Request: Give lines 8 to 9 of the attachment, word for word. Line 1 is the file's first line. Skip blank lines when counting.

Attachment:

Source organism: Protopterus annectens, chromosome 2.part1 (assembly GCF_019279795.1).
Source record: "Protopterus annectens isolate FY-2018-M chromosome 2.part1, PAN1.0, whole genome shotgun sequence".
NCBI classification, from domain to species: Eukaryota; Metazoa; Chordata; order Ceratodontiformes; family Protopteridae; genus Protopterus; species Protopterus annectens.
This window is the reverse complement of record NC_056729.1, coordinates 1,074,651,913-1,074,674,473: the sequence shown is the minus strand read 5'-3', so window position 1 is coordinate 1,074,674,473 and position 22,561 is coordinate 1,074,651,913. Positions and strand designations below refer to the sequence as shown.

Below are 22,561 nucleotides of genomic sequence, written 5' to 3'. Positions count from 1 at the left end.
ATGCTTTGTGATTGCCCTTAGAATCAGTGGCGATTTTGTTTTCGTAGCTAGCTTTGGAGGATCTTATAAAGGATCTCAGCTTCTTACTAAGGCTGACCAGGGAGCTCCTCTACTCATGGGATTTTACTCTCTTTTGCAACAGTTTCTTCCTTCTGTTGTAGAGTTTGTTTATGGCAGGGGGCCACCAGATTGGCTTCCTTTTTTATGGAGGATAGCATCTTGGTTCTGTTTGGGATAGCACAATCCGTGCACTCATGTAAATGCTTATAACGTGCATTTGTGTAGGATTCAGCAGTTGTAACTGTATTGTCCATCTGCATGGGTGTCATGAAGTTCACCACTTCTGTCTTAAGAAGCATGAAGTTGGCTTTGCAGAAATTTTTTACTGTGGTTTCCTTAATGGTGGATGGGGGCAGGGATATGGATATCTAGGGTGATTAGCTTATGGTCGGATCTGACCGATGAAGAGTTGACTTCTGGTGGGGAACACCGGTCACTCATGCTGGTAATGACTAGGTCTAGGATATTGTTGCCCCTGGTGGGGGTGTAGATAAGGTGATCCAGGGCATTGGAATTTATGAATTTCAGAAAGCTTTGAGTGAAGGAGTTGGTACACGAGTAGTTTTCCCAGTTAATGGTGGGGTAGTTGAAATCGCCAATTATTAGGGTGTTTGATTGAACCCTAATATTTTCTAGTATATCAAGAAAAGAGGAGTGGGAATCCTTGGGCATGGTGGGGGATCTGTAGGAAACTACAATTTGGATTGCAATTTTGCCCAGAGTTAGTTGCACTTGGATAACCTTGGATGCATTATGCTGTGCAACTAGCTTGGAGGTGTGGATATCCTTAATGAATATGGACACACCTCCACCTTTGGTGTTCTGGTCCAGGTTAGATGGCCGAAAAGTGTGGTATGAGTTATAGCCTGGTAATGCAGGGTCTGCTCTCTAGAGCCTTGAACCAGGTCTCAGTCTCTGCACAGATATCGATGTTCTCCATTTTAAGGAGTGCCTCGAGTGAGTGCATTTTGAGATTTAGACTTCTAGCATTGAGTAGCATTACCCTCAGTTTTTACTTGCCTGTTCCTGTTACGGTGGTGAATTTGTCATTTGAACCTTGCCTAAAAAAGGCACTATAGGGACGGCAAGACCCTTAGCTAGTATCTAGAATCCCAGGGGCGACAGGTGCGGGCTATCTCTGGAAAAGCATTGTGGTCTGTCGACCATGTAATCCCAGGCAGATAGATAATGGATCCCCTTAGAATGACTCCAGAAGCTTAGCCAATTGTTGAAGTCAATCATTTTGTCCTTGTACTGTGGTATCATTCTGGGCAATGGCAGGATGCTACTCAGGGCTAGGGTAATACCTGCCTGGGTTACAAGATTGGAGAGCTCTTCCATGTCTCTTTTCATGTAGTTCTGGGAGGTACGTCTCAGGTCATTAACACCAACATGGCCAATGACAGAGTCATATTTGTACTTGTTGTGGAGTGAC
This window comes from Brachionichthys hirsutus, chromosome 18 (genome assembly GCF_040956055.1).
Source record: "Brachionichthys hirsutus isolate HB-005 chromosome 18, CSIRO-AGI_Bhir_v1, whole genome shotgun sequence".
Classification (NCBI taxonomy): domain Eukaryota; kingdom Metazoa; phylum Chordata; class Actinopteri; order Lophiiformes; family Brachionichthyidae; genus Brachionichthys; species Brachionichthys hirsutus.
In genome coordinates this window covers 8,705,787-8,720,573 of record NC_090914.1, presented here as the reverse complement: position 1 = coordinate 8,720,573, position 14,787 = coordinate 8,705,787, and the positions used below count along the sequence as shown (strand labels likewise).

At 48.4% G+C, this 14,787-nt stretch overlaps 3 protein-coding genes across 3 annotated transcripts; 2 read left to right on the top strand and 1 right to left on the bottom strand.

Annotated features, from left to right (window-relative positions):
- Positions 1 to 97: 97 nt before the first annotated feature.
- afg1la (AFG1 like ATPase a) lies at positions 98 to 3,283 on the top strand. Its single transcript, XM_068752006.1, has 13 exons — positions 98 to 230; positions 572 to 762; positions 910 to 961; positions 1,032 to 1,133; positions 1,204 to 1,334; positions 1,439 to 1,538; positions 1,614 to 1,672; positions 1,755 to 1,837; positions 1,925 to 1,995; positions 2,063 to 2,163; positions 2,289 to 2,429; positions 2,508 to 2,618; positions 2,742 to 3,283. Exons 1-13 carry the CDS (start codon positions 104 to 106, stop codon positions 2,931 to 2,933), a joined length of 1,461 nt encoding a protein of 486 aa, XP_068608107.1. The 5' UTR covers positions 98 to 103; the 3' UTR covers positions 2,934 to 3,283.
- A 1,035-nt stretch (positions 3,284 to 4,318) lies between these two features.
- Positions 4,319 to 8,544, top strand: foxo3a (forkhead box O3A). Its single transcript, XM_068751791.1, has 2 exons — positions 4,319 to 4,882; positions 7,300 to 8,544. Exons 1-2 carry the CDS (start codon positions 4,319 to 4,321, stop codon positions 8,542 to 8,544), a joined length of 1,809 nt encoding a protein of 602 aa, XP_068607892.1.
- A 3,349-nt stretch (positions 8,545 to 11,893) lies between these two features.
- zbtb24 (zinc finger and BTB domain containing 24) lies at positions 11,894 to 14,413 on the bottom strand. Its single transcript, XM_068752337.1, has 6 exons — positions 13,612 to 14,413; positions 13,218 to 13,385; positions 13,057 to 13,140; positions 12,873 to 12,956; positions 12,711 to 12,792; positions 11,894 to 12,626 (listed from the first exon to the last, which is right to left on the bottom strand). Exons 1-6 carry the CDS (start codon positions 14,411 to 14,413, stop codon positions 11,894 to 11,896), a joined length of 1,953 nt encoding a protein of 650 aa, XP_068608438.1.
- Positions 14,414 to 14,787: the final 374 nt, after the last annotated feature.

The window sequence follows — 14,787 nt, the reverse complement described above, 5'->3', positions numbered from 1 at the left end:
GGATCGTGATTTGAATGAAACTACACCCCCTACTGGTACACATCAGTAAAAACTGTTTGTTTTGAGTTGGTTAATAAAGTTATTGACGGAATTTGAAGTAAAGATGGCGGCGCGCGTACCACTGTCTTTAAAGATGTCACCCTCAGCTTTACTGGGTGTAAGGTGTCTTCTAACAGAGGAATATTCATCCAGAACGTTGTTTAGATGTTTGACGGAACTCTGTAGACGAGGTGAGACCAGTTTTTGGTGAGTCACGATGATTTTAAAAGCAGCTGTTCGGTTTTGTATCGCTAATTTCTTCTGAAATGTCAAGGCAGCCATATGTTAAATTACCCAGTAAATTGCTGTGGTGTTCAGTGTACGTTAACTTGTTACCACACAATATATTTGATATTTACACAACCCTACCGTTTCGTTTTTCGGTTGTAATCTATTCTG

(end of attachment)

Source record: "Brachionichthys hirsutus isolate HB-005 chromosome 18, CSIRO-AGI_Bhir_v1, whole genome shotgun sequence".
Classification (NCBI taxonomy): domain Eukaryota; kingdom Metazoa; phylum Chordata; class Actinopteri; order Lophiiformes; family Brachionichthyidae; genus Brachionichthys; species Brachionichthys hirsutus.